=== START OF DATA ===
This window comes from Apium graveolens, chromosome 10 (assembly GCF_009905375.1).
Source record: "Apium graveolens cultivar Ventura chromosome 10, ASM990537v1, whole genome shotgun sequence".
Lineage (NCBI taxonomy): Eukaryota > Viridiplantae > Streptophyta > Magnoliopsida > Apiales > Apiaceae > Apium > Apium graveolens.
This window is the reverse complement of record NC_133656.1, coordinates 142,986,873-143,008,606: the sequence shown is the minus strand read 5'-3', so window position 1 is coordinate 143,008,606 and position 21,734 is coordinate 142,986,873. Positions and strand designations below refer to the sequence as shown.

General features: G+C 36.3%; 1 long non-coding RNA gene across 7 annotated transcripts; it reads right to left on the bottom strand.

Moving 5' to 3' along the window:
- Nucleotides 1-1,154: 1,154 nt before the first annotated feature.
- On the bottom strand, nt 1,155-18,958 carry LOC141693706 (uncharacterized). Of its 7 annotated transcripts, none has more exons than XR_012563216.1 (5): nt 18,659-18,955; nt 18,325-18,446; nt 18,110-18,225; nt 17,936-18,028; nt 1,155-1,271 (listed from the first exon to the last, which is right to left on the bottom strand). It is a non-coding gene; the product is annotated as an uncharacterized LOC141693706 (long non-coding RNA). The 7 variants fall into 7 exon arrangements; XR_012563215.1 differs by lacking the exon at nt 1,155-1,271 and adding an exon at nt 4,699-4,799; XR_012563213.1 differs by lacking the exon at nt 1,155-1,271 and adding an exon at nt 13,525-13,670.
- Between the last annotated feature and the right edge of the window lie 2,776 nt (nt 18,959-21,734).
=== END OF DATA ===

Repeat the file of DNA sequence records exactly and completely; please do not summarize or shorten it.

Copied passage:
This window comes from Apium graveolens, chromosome 10 (assembly GCF_009905375.1).
Source record: "Apium graveolens cultivar Ventura chromosome 10, ASM990537v1, whole genome shotgun sequence".
Lineage (NCBI taxonomy): Eukaryota > Viridiplantae > Streptophyta > Magnoliopsida > Apiales > Apiaceae > Apium > Apium graveolens.
This window is the reverse complement of record NC_133656.1, coordinates 142,986,873-143,008,606: the sequence shown is the minus strand read 5'-3', so window position 1 is coordinate 143,008,606 and position 21,734 is coordinate 142,986,873. Positions and strand designations below refer to the sequence as shown.

General features: G+C 36.3%; 1 long non-coding RNA gene across 7 annotated transcripts; it reads right to left on the bottom strand.

Moving 5' to 3' along the window:
- Nucleotides 1-1,154: 1,154 nt before the first annotated feature.
- On the bottom strand, nt 1,155-18,958 carry LOC141693706 (uncharacterized). Of its 7 annotated transcripts, none has more exons than XR_012563216.1 (5): nt 18,659-18,955; nt 18,325-18,446; nt 18,110-18,225; nt 17,936-18,028; nt 1,155-1,271 (listed from the first exon to the last, which is right to left on the bottom strand). It is a non-coding gene; the product is annotated as an uncharacterized LOC141693706 (long non-coding RNA). The 7 variants fall into 7 exon arrangements; XR_012563215.1 differs by lacking the exon at nt 1,155-1,271 and adding an exon at nt 4,699-4,799; XR_012563213.1 differs by lacking the exon at nt 1,155-1,271 and adding an exon at nt 13,525-13,670.
- Between the last annotated feature and the right edge of the window lie 2,776 nt (nt 18,959-21,734).